Cape Town - Patricia de Lille has a well-used copy of the constitution bound in black leather. It looks at first glance like a New Testament - and she consults it as though it were just that and she a believer.
Right now, though, she is drawing attention to its limitations.
“When we were drafting the Bill of Rights (in the Codesa negotiations) I learned all about first and second generation rights,” she says, flipping to a place-marked passage. She reads out what it says about the right to housing, to clean water, to education.
“Except for the rights of children,” she goes on, “they say all shall have access to housing… access to water… access to education and so on. These are first generation rights… Second generation rights are absolute… children shall have this and they shall have that.”
The first generation rights she explains are effectively conditional, and made more conditional still by section 36 of the constitution which creates the conditions for some rights to override others.
“At the end of the day, when you factor in the limitations and the overrides, only the second generation rights have real force. The rest are issues we ‘parked’ in the negotiations because we couldn’t come to a consensus on wording and then when we finally did, they got weakened.”
It is the first time I have heard anybody nitpicking at the constitution – almost universally considered one of the great public documents of modern times – and one of its drafters to boot.
But this is De Lille as I have known her for more than 15 years, since the time that our mutual researches into the arms deal first brought us into contact, long before she scandalised Parliament by accusing the ANC-led government of corruption around the packages, setting off the biggest scandal yet in democratic South Africa’s short history.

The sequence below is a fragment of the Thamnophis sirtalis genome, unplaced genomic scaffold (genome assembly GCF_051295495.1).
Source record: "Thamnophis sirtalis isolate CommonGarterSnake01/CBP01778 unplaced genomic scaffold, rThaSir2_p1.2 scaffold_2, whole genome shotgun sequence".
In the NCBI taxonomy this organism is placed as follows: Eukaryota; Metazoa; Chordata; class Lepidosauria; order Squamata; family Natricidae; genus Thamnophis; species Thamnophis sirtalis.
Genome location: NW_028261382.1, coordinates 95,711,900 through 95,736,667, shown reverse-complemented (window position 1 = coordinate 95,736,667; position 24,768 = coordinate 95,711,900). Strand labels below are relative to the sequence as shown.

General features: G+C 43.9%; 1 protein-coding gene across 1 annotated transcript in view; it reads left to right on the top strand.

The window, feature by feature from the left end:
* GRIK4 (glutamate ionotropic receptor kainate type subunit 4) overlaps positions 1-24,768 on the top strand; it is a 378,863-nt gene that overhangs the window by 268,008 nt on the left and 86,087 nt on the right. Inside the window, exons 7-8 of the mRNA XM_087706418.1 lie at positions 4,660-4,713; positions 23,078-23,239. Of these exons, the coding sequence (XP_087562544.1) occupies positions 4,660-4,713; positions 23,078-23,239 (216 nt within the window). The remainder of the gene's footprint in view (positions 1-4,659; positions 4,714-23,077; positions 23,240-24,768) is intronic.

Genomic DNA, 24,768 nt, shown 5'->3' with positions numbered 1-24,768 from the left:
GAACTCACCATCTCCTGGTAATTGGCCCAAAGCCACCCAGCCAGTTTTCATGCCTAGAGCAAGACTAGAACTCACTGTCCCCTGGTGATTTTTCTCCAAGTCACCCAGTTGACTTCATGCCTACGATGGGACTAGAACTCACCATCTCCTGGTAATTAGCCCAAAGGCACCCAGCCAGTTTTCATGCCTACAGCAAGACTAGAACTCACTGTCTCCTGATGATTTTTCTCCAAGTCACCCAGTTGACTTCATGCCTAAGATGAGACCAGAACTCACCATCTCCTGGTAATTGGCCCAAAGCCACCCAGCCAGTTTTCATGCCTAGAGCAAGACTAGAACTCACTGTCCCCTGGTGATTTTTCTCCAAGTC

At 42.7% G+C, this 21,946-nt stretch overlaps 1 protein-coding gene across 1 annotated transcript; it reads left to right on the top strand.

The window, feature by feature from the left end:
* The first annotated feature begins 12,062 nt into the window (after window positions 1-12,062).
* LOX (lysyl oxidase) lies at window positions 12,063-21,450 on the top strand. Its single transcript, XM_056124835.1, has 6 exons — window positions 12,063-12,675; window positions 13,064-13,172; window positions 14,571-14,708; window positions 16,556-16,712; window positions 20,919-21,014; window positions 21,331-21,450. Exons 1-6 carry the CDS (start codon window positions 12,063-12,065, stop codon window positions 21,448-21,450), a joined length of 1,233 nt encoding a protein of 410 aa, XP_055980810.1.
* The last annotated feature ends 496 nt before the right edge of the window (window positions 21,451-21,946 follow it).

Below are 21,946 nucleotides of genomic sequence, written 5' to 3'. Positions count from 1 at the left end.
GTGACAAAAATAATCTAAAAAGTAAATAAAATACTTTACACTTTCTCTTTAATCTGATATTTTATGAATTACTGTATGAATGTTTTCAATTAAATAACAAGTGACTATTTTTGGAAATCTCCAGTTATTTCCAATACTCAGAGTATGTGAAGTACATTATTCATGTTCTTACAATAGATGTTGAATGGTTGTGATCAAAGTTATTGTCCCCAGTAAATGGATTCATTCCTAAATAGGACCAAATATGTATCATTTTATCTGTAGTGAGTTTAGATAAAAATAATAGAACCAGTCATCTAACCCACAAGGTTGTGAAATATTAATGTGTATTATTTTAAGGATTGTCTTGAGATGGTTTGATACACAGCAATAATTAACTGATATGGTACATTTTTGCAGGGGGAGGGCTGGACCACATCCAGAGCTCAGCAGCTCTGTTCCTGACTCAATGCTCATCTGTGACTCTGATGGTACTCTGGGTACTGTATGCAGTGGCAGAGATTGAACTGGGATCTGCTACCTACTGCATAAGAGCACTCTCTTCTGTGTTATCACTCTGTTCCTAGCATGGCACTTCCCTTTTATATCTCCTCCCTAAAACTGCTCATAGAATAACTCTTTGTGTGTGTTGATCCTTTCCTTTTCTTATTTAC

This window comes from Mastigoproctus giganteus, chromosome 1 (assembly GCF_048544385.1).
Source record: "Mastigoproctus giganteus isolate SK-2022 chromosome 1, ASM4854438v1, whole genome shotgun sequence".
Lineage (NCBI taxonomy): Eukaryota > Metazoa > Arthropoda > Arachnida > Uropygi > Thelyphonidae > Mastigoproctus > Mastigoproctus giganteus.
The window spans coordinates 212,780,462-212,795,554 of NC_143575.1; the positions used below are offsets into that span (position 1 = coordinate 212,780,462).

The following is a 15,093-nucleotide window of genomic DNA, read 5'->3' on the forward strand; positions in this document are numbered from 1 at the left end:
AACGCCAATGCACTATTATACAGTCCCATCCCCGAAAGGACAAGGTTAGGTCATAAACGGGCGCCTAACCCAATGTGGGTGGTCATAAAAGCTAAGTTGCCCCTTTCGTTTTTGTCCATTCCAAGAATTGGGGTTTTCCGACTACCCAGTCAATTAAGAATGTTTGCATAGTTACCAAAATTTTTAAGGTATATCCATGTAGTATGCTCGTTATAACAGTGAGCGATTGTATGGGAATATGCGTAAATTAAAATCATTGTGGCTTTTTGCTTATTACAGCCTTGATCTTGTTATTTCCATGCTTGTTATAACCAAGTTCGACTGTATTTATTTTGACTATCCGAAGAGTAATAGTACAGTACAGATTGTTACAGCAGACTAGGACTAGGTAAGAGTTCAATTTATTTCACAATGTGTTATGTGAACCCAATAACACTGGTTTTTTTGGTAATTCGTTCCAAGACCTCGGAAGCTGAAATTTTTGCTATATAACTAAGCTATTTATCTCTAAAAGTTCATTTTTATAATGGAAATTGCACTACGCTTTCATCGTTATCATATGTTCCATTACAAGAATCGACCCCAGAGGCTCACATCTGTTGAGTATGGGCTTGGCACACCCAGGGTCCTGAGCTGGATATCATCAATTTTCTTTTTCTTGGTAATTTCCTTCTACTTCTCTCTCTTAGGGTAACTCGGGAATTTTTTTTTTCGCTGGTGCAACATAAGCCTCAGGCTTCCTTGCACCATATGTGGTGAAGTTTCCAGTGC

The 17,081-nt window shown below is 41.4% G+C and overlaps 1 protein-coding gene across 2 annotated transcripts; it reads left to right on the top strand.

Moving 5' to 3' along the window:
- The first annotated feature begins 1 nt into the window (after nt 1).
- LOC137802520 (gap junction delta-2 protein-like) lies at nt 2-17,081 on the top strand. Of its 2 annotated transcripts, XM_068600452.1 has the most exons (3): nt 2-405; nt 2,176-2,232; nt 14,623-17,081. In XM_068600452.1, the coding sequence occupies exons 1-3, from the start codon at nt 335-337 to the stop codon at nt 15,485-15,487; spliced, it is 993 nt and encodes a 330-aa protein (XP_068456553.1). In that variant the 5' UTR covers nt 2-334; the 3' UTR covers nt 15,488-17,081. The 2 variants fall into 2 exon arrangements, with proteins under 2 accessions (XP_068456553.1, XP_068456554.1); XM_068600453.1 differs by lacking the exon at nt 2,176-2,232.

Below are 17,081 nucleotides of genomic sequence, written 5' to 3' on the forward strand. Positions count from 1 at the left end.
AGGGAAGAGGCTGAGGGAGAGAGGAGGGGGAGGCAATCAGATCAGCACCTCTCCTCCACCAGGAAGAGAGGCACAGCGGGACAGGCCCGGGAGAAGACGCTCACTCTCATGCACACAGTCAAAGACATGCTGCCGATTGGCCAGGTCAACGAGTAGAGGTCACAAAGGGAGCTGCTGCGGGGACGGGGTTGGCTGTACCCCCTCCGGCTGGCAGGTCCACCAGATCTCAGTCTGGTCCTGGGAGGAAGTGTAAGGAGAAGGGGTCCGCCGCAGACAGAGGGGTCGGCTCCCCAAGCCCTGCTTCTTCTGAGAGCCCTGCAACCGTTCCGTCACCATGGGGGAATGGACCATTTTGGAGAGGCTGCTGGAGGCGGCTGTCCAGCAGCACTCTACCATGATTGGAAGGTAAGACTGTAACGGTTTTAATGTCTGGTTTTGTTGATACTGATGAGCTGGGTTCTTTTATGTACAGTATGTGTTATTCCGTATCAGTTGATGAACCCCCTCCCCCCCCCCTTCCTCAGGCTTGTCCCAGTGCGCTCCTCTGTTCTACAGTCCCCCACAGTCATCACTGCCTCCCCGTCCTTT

She simply does not accept the easy answer. She does not shy away from the consequences of asking the hard ones. She is not always right, but if she believes something, she will speak to it – and devil take the hindmost.
The same De Lille who, on another memorable occasion, invoked parliamentary privilege to claim various cabinet ministers and senior ANC party functionaries had been double agents for the apartheid regime – before being shouted down and hounded out of the house.
Since those dangerous days De Lille has mellowed on the outside, at least. The onetime firebrand PAC maverick has segued into Madame Mayor of the DA-run City of Cape Town, mandated to hold dual party membership by her own party, the Independent Democrats, which opted to become junior partner with the country’s official opposition.
There is an irony here that speaks to what is best about the last 20 years of South Africa’s history, the way the society has been forced to mellow and to grow by the brute necessities of co-existence.
While De Lille confesses she never arrived at a point in the negotiations process where she trusted the intentions or the motivations of the National Party’s politicians (though she makes an exception for one of the officials attached to the delegation), she calls some survivors from the apartheid regime colleagues today – political chameleons like Tertius Delport who moved from the old National Party to the New National Party, finally folding their political platforms into the edifices of the DA.
For De Lille, it’s the realpolitik of opposition – fighting on its own terms the so-called broad church of the ANC, itself historically an alliance of socialist, communist and nationalist elements united by a shared commitment to ending racist oppression.
And though the still feisty De Lille does not volunteer any ringing endorsements of the bona fides of her newfound comrades in arms, she still finds it in herself to work with the likes of JP Smith in her governance of the city. She learned the hard way as she wryly recounts.